Please use this identifier to cite or link to this item: http://scholarbank.nus.edu.sg/handle/10635/29561
Title: RELATIONSHIP BETWEEN FLIGHT-TIME AND ORGANIZATION DESIGN OF INTERNATIONALIZING ARCHITECTURAL AND ENGINEERING (A&E) CONSULTANCY FIRMS
Authors: PEH LU CHANG
Keywords: Organization Structure, Internationalization, Architectural, Engineering, Consultancy, Distance
Issue Date: 11-Mar-2010
Source: PEH LU CHANG (2010-03-11). RELATIONSHIP BETWEEN FLIGHT-TIME AND ORGANIZATION DESIGN OF INTERNATIONALIZING ARCHITECTURAL AND ENGINEERING (A&E) CONSULTANCY FIRMS. ScholarBank@NUS Repository.
Abstract: The thesis synergizes several knowledge areas such as Corporate Geography, Agglomeration, Management and Organization, and examines how flight-time is a mediator factor for a spectrum of factors, such as climate, time-zone, bodily adjustments, cultural distance, administrative distance, geographical distance, economical distance, technological distance, socio-demographical distance, relational distance and organizational distance. It is postulated in the study that organizational distance could in turn be manifested as changes, spill-over, time-lag, time-differences, psychic distance, networks, communications, net costs-benefits and control. The thesis found that these in turn influence the organizational strategies of an internationalizing A/E firm. The thesis investigated how flight-time affects gravitational distance between an A/E MNC?s home and host-cities, which determines the firm?s embeddedness and access to location-specific assets, and its spatial interaction with a city. It was found that contrary to many studies which have propounded that new transportation and communication technologies have subverted the urbanization processes, distance continue to shape corporate geography in a myriad of ways. The study discussed how flight-time influences the variety of mediator factors, such as its effect on a city?s hierarchical ranking in the Core-Peripheral System of Cities, how firms have a proclivity to agglomerate in locational clusters, and in turn, how architectural and engineering firms strategize and structuralize themselves in cities of different positions in the global mosaic of regional cores, semi-cores and peripheral hinterlands. The researcher visited Johor Bahru, Kuala Lumpur, Penang, Ho Chi Minh City, Hanoi, Shanghai, Beijing and Tianjin for his research field-work. The information collected from these cities was examined using Content Analysis and Statistical Analysis, and then built into a demonstrational Case-Based-Reasoning Decision-Support-System (CBR-DSS), which makes use of the concepts of i) institutional isomorphism; ii) coercive isomorphism; and iii) mimetic isomorphism. The system has been validated to be a useful toolkit and checklist for firms to obtain preliminary guidance, advices and recommendations on business strategies and organization designs for an internationalizing firm. The Double-Octagonal Perspective of Distance reminds firms of how distance can complicate their overseas ventures, and warns of how firms routinely overestimate the attractiveness of foreign markets while ignoring the costs and risks of doing business in a new market. The study drew on the Eclectic Diamond Framework conjured up by the study which merges Dunning?s Eclectic Paradigm and Porter?s Diamond Theory, to internalize the business conditions and develop fitting strategies and organization design in the form of 8S, an extension of the McKinsey 7S Framework, in the form of Strategy, Structure, Systems, Leadership Style, Firm?s Skills, Staffs? characteristics, Shared Values and Supply-chain. The study contributes to knowledge and industry?s practices through its evaluation of i) the competitiveness of Singapore?s A/E firms in regional markets; ii) strategies adopted by Singapore?s A/E firms when they venture overseas; iii) comparisons between overseas offices of private and government-linked firms; iv) discontinuities in environment and access to resources due to distance; and v) distance?s implications on risk perception, managerial decisions and organization structures.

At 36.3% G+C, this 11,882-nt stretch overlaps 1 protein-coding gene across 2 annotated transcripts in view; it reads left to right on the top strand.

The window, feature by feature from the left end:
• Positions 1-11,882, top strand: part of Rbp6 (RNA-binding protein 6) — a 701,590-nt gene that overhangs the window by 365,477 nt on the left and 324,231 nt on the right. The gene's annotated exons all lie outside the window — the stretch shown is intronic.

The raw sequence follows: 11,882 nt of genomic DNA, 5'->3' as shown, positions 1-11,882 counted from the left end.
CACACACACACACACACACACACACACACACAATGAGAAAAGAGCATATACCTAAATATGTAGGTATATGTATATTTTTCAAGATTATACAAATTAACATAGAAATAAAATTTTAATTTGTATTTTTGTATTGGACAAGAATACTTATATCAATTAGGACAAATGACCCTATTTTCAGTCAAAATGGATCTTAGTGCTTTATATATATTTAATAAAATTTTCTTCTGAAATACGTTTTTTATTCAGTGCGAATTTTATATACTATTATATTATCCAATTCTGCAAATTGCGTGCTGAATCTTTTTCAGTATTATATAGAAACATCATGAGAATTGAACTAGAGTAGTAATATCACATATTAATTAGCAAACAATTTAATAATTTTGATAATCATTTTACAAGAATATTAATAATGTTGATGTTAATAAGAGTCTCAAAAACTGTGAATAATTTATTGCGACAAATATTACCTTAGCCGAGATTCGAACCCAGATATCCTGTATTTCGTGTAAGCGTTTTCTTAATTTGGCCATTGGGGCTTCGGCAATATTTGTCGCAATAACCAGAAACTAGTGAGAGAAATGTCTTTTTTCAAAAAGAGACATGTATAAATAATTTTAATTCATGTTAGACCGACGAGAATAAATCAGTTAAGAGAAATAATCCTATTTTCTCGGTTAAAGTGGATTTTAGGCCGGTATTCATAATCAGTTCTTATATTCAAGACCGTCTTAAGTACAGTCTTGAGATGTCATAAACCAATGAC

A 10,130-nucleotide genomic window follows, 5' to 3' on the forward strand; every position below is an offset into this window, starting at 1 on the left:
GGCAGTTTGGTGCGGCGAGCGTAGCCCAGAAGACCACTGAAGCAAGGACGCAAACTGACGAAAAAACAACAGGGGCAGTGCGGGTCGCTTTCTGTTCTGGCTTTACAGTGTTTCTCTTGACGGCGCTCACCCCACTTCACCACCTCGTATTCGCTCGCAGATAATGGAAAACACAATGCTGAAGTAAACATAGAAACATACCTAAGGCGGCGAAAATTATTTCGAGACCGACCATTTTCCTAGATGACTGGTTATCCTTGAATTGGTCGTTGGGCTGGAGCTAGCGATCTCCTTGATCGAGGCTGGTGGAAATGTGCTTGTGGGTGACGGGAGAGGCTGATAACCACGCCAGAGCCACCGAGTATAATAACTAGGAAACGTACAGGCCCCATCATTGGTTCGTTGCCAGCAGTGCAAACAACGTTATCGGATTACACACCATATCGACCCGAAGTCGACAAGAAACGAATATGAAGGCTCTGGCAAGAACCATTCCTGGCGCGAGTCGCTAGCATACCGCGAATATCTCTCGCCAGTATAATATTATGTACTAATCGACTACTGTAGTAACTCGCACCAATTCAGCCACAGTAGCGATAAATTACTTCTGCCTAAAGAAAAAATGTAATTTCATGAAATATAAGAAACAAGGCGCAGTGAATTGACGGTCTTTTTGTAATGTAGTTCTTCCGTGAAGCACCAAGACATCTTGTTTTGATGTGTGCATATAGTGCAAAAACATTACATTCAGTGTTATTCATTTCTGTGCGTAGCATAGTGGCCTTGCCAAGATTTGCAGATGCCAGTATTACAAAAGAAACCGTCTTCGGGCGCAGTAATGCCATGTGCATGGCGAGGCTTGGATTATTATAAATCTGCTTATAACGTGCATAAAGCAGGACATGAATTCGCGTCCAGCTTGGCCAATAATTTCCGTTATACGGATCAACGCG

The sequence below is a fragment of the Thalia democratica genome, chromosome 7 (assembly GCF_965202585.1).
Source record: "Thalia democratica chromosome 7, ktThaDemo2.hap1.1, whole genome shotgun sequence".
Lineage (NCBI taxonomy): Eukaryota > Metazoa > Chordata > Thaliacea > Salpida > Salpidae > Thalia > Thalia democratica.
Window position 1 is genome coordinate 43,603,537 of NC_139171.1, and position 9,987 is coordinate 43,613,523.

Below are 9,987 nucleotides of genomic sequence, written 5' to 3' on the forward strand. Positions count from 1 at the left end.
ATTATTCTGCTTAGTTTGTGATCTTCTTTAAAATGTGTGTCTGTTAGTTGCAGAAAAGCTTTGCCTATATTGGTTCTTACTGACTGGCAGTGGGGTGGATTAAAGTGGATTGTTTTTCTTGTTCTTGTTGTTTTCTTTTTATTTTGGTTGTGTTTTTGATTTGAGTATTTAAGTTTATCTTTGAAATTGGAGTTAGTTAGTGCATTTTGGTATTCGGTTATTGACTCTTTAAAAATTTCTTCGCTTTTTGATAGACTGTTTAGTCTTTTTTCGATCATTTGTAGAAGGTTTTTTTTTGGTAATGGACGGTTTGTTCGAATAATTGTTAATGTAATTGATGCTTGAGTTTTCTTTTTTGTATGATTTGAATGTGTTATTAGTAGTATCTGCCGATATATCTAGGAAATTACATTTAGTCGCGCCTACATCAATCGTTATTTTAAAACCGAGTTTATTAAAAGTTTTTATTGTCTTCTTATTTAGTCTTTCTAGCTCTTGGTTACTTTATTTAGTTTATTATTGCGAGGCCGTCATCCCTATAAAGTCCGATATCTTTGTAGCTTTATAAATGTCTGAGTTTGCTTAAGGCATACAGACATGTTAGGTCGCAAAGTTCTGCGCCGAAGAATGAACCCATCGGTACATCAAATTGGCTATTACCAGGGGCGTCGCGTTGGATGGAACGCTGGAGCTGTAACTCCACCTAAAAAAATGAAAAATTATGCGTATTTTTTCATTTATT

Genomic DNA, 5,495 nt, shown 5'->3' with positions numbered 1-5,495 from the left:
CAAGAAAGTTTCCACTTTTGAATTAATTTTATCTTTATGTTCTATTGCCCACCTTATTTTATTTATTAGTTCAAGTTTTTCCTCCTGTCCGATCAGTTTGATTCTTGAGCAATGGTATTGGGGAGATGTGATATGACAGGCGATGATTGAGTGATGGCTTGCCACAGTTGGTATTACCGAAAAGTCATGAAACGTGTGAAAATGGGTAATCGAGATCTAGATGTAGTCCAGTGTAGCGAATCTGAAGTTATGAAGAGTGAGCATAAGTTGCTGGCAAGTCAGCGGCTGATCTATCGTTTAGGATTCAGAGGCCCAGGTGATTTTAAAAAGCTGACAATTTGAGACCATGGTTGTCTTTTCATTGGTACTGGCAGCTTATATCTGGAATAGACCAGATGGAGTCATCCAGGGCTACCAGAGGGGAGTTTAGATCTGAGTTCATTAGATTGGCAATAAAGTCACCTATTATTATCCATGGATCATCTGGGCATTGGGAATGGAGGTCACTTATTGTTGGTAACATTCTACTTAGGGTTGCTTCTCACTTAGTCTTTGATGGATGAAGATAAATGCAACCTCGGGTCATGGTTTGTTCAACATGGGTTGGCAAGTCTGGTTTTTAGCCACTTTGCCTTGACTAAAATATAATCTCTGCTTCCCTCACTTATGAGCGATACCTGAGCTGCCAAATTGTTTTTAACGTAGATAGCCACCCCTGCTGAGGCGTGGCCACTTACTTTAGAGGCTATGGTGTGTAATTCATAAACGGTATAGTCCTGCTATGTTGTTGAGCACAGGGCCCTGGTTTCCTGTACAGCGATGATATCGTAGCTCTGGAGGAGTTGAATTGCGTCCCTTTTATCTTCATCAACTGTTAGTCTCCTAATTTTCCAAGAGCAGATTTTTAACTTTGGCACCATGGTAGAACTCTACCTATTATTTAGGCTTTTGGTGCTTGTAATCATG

URI: http://scholarbank.nus.edu.sg/handle/10635/29561
Appears in Collections:Ph.D Theses (Open)

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